Thursday, July 29, 2010


This morning I had a PET scan to determine the status of my breast cancer. After an injection of a radioactive sugar I have to wait an hour for it to travel throughout my body. Since areas of increased activity require more energy/sugar, the scan will pick them up as active areas. Some areas are expected to be more active- lungs, for example. They ask me to try not to think, not to move. Elevator music plays. Try not thinking about anything- especially a new baby. It's nearly impossible. I hold my arms over my head. My body is scanned. After the scan, it takes about 24 hours for the radioactive material to clear my body, so I will not visit Olivia today. Mark knew that was going to be hard for me, so he thought it would be fun to take Natalie and Larissa on a short road trip to Duluth.

After weeks of sailing along on grateful winds, little by little my sails have become slack and empty. With my sense of direction suddenly beyond my reach, I drift along on waters, dark and turbulent. I am overwhelmed by a sadness I don't understand. A sadness out of sync with the obvious blessings in my life. I feel ungrateful and undeserving. My heart feels exposed and vulnerable. I am at the mercy of my emotions. My emotions are not merciful. Tears I cannot explain leak from my eyes and stream down my face. Not tears born of joy, of healing or of a heart touched and moved, but poison tears- existing only for themselves, unconnected and unconcerned. I become their vehicle. I feel sorry for myself. Annoying things- things I usually shrug off- move front and center. Minor irritations leap to fury and at times I am filled with a rage, both frightening and oddly exhilarating, as I ride the waves- lashing out at anyone who dares come near me.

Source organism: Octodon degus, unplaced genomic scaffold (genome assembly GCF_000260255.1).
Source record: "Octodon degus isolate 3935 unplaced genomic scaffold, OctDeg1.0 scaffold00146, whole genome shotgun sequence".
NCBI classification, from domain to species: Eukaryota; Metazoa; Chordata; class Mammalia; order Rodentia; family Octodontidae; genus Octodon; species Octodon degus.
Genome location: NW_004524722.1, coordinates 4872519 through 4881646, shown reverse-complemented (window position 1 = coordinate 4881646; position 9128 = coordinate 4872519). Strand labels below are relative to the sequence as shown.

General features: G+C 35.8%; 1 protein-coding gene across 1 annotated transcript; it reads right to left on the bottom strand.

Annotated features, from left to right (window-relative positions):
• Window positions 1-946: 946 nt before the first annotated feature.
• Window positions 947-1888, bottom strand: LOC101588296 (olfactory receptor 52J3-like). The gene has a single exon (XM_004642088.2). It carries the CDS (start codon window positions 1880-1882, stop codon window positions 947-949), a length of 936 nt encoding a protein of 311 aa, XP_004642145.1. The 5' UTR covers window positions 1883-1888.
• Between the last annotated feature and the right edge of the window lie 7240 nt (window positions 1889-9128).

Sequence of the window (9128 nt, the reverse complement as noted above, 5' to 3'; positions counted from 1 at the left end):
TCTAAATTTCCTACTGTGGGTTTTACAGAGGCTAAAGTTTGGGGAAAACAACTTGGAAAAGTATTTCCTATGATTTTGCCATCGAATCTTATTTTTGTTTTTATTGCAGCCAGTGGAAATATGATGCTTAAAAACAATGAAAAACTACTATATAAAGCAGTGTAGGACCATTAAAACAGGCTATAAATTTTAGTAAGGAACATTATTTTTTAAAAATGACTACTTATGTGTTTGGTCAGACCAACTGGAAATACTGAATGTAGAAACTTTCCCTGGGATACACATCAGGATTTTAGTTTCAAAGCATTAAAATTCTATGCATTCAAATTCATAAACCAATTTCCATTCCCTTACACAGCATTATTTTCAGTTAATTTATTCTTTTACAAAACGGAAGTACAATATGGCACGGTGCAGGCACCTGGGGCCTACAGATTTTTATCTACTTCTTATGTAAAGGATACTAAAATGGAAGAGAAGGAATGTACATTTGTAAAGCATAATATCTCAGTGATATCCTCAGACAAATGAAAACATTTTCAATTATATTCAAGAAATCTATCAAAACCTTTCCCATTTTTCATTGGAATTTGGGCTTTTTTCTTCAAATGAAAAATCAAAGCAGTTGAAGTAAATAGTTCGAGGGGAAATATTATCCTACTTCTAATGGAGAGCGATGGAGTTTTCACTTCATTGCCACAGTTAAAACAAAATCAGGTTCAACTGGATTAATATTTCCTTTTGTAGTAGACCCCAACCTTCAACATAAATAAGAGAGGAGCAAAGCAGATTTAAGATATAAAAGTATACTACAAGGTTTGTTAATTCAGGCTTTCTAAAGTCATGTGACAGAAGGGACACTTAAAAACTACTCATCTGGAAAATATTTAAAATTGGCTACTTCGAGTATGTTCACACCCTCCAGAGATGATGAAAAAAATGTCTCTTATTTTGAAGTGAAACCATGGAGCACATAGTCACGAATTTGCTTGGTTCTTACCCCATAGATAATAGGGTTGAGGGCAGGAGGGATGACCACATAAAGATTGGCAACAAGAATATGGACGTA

I refused to go to Duluth. I yelled at Natalie and Larissa. For the first (and last) time in my life, I hit Mark. Shocked, he reacted and hit me back. Horrified at what we have become in an instant, he called people in his support system- his friend Corey- a priest, his brothers, Dr. Laudi, his mom, my mom. I escaped and went shopping. I let my calls go to voicemail. When I returned home, I went straight to bed and let the darkness cover me. What is done is done. I am left with regret. Things I said. Things I did. Things I didn't mean.

Call it the 'baby blues.'
Call it 'postpartum depression.'
Call it what you will- it feels like hell.

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